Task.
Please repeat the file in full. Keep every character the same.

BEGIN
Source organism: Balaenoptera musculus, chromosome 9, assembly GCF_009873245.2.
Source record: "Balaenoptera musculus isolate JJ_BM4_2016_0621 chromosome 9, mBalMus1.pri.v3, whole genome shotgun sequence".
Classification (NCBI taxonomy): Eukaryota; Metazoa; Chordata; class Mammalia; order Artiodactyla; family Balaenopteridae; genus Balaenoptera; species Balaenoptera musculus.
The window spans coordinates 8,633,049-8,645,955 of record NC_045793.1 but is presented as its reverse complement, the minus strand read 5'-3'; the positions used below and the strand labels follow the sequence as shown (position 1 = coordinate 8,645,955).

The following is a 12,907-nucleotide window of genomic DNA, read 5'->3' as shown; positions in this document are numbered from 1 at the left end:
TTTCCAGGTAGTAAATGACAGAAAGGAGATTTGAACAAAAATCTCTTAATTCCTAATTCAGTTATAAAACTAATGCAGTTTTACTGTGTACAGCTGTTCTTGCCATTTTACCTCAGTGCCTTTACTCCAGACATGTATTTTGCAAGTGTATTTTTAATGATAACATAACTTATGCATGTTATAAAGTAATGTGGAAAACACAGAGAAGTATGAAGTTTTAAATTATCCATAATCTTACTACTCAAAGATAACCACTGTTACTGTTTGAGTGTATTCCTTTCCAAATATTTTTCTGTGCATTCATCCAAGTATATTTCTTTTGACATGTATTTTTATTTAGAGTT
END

Source organism: Balaenoptera musculus, chromosome 9, assembly GCF_009873245.2.
Source record: "Balaenoptera musculus isolate JJ_BM4_2016_0621 chromosome 9, mBalMus1.pri.v3, whole genome shotgun sequence".
Classification (NCBI taxonomy): Eukaryota; Metazoa; Chordata; class Mammalia; order Artiodactyla; family Balaenopteridae; genus Balaenoptera; species Balaenoptera musculus.
The window spans coordinates 8,633,049-8,645,955 of record NC_045793.1 but is presented as its reverse complement, the minus strand read 5'-3'; the positions used below and the strand labels follow the sequence as shown (position 1 = coordinate 8,645,955).

The following is a 12,907-nucleotide window of genomic DNA, read 5'->3' as shown; positions in this document are numbered from 1 at the left end:
TTTCCAGGTAGTAAATGACAGAAAGGAGATTTGAACAAAAATCTCTTAATTCCTAATTCAGTTATAAAACTAATGCAGTTTTACTGTGTACAGCTGTTCTTGCCATTTTACCTCAGTGCCTTTACTCCAGACATGTATTTTGCAAGTGTATTTTTAATGATAACATAACTTATGCATGTTATAAAGTAATGTGGAAAACACAGAGAAGTATGAAGTTTTAAATTATCCATAATCTTACTACTCAAAGATAACCACTGTTACTGTTTGAGTGTATTCCTTTCCAAATATTTTTCTGTGCATTCATCCAAGTATATTTCTTTTGACATGTATTTTTATTTAGAGTT